While Katy Zobel was visiting from Denver, she asked her “PapPap” why he didn’t have any goats on his farm. For his young granddaughter’s next visit, Bill Collins borrowed two goats from Circus Farm in Ferncliff so she could pet and feed them.
Collins returned those two, but later bought six does, and soon afterwards, a buck. That was six years ago and now over 60 white or multi-hued goats graze in various fields on the the Pendleton area farm.
Weathersfield Farm had primarily been considered a place where numerous race horses were raised and began their early training. After 35 years, Collins, a retired horseshoer, realized that working with rambunctious yearlings and two-year-olds was becoming a challenge.
“The horses were getting to be too much physically,” he said. “Cathy [his wife] and I decided we needed something around here a little smaller. Although we still have a hand in the horse business, I’ve turned most of that over to Al Johnson [his equine business partner].”
Even though the Collinses have now exchanged 1,200 pound animals for 50 to 100 pound ones, the workload and demand hasn’t altered. Twice daily graining, haying in winter, watering, kidding (the term for birthing) assistance, bottle feeding when necessary, weaning and the inevitable maintenance chores associated with farm living keep them anchored at home.
Bill has attended seminars on parasite control and other topics to increase his knowledge of raising goats. Louisa County High School student, Hunter Watkins, helps around the farm on a regular basis.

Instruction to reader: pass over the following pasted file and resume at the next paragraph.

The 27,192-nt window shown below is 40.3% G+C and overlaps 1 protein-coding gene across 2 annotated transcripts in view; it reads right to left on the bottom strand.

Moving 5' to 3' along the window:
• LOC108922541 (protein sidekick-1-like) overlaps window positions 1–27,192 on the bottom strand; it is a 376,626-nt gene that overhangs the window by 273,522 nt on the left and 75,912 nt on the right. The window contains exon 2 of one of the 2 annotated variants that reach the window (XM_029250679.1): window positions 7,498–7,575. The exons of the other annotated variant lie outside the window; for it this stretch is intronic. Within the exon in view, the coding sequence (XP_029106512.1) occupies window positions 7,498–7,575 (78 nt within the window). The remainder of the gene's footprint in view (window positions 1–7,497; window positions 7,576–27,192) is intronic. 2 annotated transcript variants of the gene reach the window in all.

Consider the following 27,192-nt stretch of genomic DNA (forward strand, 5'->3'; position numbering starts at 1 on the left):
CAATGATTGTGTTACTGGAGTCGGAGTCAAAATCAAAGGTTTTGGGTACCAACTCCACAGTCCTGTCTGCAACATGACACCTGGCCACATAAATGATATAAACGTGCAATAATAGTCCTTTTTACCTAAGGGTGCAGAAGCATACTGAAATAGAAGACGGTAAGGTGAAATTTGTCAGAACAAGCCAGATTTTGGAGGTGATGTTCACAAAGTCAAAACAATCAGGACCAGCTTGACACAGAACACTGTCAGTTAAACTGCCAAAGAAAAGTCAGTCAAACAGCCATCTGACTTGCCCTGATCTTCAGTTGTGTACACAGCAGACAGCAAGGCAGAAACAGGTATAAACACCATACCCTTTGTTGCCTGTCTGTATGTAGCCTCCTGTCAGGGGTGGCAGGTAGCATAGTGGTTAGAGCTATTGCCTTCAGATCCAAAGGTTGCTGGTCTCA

“We raise Boers, a South African breed, and Kikos, a New Zealand breed, for meat goats,” he said. “I have purebreds, and also have crossed the two because Kikos are more parasite-tolerant. The cross gives me bigger goats that have very little kidding problems and grow faster.”
With a gestation period of five months, the Collinses are busy twice a year as does deliver twins or sometimes triplets. Most does readily accept their newest litters, but occasionally the mother rejects one or all of her offspring. Cathy has had to step in and bottle feed some as often as five times a day. A few newborns have spent cold weather in a box in the kitchen.
“This January we had so many born at one time, that we weren’t sure whether the mothers were nursing the right babies,” she said.
After about three months with their does, the kids are weaned and placed in another field with similar-aged goats. Three months later, most have matured to the ideal weight for transportation to markets in Maryland, Pennsylvania or Tennessee, either for meat or breeding stock.
To read the entire story, see the June 6 edition of The Central Virginian.